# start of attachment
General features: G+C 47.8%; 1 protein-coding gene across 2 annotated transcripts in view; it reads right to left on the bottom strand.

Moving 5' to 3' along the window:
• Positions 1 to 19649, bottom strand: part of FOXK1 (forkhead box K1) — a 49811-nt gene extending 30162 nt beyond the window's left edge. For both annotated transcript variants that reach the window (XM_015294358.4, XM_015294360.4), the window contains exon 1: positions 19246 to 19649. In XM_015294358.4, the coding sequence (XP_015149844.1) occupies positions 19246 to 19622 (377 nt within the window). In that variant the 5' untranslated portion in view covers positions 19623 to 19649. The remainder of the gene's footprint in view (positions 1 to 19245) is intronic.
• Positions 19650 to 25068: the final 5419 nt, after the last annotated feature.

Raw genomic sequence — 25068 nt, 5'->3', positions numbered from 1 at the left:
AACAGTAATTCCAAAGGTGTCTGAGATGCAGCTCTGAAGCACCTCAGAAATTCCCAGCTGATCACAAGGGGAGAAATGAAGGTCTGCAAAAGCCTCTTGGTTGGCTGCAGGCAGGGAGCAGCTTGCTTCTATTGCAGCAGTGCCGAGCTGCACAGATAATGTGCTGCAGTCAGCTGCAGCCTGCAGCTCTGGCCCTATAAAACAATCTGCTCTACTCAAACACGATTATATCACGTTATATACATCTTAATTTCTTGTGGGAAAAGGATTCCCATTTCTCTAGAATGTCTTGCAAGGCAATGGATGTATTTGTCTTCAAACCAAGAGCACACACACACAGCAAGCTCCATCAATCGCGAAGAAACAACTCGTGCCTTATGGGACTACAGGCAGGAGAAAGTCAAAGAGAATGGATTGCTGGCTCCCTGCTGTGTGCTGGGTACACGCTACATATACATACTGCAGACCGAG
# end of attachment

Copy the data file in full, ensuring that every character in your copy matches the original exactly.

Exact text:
General features: G+C 47.8%; 1 protein-coding gene across 2 annotated transcripts in view; it reads right to left on the bottom strand.

Moving 5' to 3' along the window:
• Positions 1 to 19649, bottom strand: part of FOXK1 (forkhead box K1) — a 49811-nt gene extending 30162 nt beyond the window's left edge. For both annotated transcript variants that reach the window (XM_015294358.4, XM_015294360.4), the window contains exon 1: positions 19246 to 19649. In XM_015294358.4, the coding sequence (XP_015149844.1) occupies positions 19246 to 19622 (377 nt within the window). In that variant the 5' untranslated portion in view covers positions 19623 to 19649. The remainder of the gene's footprint in view (positions 1 to 19245) is intronic.
• Positions 19650 to 25068: the final 5419 nt, after the last annotated feature.

Raw genomic sequence — 25068 nt, 5'->3', positions numbered from 1 at the left:
AACAGTAATTCCAAAGGTGTCTGAGATGCAGCTCTGAAGCACCTCAGAAATTCCCAGCTGATCACAAGGGGAGAAATGAAGGTCTGCAAAAGCCTCTTGGTTGGCTGCAGGCAGGGAGCAGCTTGCTTCTATTGCAGCAGTGCCGAGCTGCACAGATAATGTGCTGCAGTCAGCTGCAGCCTGCAGCTCTGGCCCTATAAAACAATCTGCTCTACTCAAACACGATTATATCACGTTATATACATCTTAATTTCTTGTGGGAAAAGGATTCCCATTTCTCTAGAATGTCTTGCAAGGCAATGGATGTATTTGTCTTCAAACCAAGAGCACACACACACAGCAAGCTCCATCAATCGCGAAGAAACAACTCGTGCCTTATGGGACTACAGGCAGGAGAAAGTCAAAGAGAATGGATTGCTGGCTCCCTGCTGTGTGCTGGGTACACGCTACATATACATACTGCAGACCGAG